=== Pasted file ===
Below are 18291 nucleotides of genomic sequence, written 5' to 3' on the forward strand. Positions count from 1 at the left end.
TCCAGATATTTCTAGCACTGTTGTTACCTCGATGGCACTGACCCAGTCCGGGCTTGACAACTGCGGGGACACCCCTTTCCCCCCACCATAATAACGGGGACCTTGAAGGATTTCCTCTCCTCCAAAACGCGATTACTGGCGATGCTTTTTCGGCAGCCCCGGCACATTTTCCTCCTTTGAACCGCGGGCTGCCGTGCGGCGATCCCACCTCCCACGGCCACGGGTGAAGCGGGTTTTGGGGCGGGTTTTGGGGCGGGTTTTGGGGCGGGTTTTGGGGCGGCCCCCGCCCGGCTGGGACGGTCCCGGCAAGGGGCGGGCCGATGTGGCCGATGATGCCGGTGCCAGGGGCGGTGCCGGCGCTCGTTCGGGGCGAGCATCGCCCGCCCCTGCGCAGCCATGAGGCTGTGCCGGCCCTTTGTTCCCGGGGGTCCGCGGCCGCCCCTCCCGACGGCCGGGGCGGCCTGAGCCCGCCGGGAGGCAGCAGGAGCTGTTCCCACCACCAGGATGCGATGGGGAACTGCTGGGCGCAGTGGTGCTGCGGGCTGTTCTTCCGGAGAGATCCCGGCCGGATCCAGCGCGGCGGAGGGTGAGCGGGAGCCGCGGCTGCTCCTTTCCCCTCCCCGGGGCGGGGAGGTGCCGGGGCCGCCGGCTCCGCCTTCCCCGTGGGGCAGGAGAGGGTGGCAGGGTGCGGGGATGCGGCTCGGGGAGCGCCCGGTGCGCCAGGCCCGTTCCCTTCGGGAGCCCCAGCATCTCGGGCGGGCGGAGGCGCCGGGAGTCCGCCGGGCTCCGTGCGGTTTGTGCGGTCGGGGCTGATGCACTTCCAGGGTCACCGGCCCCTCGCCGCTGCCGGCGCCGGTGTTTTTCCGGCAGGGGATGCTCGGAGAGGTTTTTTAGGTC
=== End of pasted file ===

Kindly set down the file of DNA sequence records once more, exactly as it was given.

Below are 18291 nucleotides of genomic sequence, written 5' to 3' on the forward strand. Positions count from 1 at the left end.
TCCAGATATTTCTAGCACTGTTGTTACCTCGATGGCACTGACCCAGTCCGGGCTTGACAACTGCGGGGACACCCCTTTCCCCCCACCATAATAACGGGGACCTTGAAGGATTTCCTCTCCTCCAAAACGCGATTACTGGCGATGCTTTTTCGGCAGCCCCGGCACATTTTCCTCCTTTGAACCGCGGGCTGCCGTGCGGCGATCCCACCTCCCACGGCCACGGGTGAAGCGGGTTTTGGGGCGGGTTTTGGGGCGGGTTTTGGGGCGGGTTTTGGGGCGGCCCCCGCCCGGCTGGGACGGTCCCGGCAAGGGGCGGGCCGATGTGGCCGATGATGCCGGTGCCAGGGGCGGTGCCGGCGCTCGTTCGGGGCGAGCATCGCCCGCCCCTGCGCAGCCATGAGGCTGTGCCGGCCCTTTGTTCCCGGGGGTCCGCGGCCGCCCCTCCCGACGGCCGGGGCGGCCTGAGCCCGCCGGGAGGCAGCAGGAGCTGTTCCCACCACCAGGATGCGATGGGGAACTGCTGGGCGCAGTGGTGCTGCGGGCTGTTCTTCCGGAGAGATCCCGGCCGGATCCAGCGCGGCGGAGGGTGAGCGGGAGCCGCGGCTGCTCCTTTCCCCTCCCCGGGGCGGGGAGGTGCCGGGGCCGCCGGCTCCGCCTTCCCCGTGGGGCAGGAGAGGGTGGCAGGGTGCGGGGATGCGGCTCGGGGAGCGCCCGGTGCGCCAGGCCCGTTCCCTTCGGGAGCCCCAGCATCTCGGGCGGGCGGAGGCGCCGGGAGTCCGCCGGGCTCCGTGCGGTTTGTGCGGTCGGGGCTGATGCACTTCCAGGGTCACCGGCCCCTCGCCGCTGCCGGCGCCGGTGTTTTTCCGGCAGGGGATGCTCGGAGAGGTTTTTTAGGTC